Games between FC Cincinnati and CF Montreal haven’t been short of thrills in their shared recent history, but results for Cincinnati have become hard to come by.
That was the case again on Saturday at Stade Saputo in Montreal as the last high score shootout between the clubs saw FC Cincinnati fall 4-3.
The match was the third time in the last four meetings between the clubs in which at least seven goals have been scored, and it was also FC Cincinnati’s second consecutive loss in which points were attainable.
Consequently, FC Cincinnati enters the next break of games for a FIFA international window with a 6-7-1 record and in command of sixth place out of seven in the Major League Soccer Eastern Conference playoffs. .
The club will then play on June 18 at the Philadelphia Union.
“It’s too bad we can’t find a way to leave the field with at least one point,” FC Cincinnati head coach Pat Noonan said afterwards. “With the chances we’ve created and some of the moments we’ve wasted where we’ve had a few good looks to end games. We have to find a way to get a result, and we’re really hurting ourselves in key game moments. .”
The game started off in ideal fashion for Cincinnati with Junior Moreno scoring his first goal for the club from an Alvaro Barreal corner kick and was headed in goal by a Brandon Vazquez header.
But Montreal scored three unanswered goals and led 3-1 less than a minute into the second half.
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Cincinnati’s lead only lasted 10 minutes before an unmarked Joel Waterman scored from a Montreal corner.
Then came a calamitous end to the first half in which Romell Quioto snatched the ball away from FCC goalkeeper Roman Celentano as he attempted to gain possession with his hands.
When the ball escaped, Quioto had a simple tap-in to give Montreal a lead in the 45th minute.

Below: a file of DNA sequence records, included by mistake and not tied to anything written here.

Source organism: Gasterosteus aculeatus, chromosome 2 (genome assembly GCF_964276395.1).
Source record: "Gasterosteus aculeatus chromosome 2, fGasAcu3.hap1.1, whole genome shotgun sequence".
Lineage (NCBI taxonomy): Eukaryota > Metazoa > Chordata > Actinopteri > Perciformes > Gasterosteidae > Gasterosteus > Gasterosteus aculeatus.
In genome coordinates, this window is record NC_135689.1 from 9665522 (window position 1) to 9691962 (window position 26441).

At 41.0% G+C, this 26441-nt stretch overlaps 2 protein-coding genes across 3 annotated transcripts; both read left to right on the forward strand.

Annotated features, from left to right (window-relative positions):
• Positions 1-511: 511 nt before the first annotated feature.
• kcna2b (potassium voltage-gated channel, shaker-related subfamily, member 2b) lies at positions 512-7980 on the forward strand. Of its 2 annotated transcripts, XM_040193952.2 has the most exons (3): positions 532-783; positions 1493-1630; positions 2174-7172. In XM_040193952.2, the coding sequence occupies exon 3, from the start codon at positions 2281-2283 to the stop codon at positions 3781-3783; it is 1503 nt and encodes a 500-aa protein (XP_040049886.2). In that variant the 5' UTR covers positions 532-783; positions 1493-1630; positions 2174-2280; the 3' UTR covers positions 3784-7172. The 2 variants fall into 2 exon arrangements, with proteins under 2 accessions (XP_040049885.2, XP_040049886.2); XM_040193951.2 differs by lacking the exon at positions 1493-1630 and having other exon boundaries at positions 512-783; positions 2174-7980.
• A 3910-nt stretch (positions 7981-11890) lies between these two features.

FC Cincinnati were then caught off guard less than 30 seconds into the second half when Kai Kamara fed the ball past Mathieu Choinière, who rippled the net from Celentano’s net for a 3-1 lead.
“Lack of focus and certainly execution in some ways,” Noonan said when asked about Montreal’s second and third goals. “We left them behind just before the break. We still had three guys to deal with a scramble that allows them to just put the ball in the goal.
“Start of half-time – something we tackled even at half-time, making sure we started strong and found a way to get the next goal in the game. We conceded within a minute, so I wish I had a better answer now for those times when we concede and it’s too easy to score.”
Goals were a big drag on Cincinnati’s efforts on the night, but as has become the custom when Cincinnati and Montreal meet, the game was far from decided with 44 minutes to go.
Eight minutes after Montreal jumped on FCC to take a 3-1 lead, Alvaro Barreal cut the deficit to one when he kicked wide from about 12 yards,
Barreal, whose goal was his second of the MLS season and his fifth in all competitions, ran on a pass from Luciano Acosta, whose assist was his sixth of the year and his 11th goal contribution.
Seven minutes after Barreal’s goal, however, Quioto slipped a penalty past Celentano and into the net.
The penalty was awarded for a handball in the Cincinnati penalty area by center back Nick Hagglund. Handball was not initially called but was confirmed after a video review of the play.
Noonan called handball “unfortunate”.
Moreno scored for 4-3 just four minutes later from a pass from Brenner Souza da Silva, who played his first game since May 4.
For Moreno, a defensive midfielder, the two-goal performance was the first of his MLS career.
“I was happy to score. I’m not that happy because we’re losing the game and we can’t help winning the (game),” Moreno said, “but happy to make those two scores for the team. .”
But that was the end of FC Cincinnati’s score. More close chances arose in the final period of the contest, but Noonan’s side couldn’t summon an equaliser.
FC Cincinnati’s 6-7-1 record, while good enough for a playoff berth heading into the middle of the season, seemed to puzzle Noonan when asked to react to the club’s results. so far this season.
“I think the record is fair based on performance and some areas where we just aren’t executing enough to be more consistent with the results,” Noonan said. “We certainly had a great defensive streak that allowed us to run, but we lost that in the last two games. But when you look at how we missed some points, I would say there’s frustration in the feel like we could be in a better place than we are.”